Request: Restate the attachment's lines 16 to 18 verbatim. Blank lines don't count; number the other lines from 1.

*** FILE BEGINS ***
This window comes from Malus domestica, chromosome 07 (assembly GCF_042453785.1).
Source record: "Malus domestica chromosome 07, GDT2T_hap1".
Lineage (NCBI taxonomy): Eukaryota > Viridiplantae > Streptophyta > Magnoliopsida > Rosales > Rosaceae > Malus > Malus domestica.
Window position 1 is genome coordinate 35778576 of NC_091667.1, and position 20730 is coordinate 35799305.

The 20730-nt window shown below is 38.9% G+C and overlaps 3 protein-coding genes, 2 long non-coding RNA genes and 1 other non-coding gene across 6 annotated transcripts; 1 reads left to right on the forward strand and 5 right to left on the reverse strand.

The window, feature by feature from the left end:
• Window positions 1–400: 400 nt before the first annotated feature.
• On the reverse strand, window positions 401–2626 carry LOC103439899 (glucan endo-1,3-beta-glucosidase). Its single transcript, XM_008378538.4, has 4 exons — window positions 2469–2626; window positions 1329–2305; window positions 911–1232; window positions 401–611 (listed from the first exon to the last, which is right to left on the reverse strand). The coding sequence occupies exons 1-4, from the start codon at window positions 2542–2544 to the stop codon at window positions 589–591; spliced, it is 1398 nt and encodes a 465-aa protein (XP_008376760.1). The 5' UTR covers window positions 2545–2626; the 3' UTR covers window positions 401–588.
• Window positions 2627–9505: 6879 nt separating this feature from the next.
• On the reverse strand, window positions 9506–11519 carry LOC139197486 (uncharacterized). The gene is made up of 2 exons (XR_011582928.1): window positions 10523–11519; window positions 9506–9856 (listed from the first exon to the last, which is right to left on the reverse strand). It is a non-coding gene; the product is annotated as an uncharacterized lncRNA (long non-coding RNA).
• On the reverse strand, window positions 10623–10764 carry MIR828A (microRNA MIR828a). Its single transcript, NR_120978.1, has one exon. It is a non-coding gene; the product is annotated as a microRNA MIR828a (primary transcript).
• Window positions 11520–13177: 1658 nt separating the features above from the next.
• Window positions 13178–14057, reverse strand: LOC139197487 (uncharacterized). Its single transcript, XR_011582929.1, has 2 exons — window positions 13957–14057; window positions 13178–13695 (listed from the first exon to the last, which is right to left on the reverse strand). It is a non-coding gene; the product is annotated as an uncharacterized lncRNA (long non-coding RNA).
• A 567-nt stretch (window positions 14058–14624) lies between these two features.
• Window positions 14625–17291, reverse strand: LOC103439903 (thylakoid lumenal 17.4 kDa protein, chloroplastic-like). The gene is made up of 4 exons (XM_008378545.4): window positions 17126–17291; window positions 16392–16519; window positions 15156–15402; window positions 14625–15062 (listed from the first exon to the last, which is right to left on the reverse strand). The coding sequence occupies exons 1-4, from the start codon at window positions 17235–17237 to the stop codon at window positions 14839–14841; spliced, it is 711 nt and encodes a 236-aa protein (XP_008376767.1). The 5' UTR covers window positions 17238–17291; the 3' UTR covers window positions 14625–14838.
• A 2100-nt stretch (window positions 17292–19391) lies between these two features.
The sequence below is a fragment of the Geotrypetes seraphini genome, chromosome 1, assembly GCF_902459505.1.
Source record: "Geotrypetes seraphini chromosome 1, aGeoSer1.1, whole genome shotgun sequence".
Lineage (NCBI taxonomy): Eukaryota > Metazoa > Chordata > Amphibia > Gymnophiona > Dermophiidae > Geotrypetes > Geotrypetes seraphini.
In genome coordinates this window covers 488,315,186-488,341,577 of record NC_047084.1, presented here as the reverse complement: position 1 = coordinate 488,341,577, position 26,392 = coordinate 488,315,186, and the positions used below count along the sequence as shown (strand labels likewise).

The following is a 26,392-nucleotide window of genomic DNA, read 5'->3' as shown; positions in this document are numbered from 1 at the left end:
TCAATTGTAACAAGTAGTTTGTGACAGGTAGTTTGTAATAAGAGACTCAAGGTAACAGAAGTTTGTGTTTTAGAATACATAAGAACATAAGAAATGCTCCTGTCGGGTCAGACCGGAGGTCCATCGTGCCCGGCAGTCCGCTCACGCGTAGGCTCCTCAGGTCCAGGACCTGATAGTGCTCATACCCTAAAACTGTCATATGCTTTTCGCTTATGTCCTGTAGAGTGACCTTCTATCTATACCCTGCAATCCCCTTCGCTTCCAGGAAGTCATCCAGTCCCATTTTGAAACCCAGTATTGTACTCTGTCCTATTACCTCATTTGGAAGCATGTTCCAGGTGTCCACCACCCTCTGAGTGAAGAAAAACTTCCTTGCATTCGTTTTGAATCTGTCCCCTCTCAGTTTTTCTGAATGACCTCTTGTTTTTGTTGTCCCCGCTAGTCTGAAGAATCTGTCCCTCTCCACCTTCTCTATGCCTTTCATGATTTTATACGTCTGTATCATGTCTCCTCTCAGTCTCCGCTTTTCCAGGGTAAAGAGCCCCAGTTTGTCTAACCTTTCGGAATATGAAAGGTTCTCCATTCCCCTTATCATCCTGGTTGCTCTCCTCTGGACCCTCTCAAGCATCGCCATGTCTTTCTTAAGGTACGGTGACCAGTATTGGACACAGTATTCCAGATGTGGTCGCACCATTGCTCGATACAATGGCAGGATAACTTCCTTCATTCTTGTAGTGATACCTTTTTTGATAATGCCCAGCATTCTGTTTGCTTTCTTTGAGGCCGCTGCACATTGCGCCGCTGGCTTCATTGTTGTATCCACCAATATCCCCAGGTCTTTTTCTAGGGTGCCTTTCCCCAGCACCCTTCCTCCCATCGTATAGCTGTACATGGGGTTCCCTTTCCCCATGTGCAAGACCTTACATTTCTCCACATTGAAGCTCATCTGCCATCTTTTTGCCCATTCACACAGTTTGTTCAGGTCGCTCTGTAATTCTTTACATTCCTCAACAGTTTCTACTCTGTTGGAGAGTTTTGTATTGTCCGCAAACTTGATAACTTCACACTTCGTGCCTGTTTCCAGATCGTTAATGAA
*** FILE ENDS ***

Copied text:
• A 2100-nt stretch (window positions 17292–19391) lies between these two features.
The sequence below is a fragment of the Geotrypetes seraphini genome, chromosome 1, assembly GCF_902459505.1.
Source record: "Geotrypetes seraphini chromosome 1, aGeoSer1.1, whole genome shotgun sequence".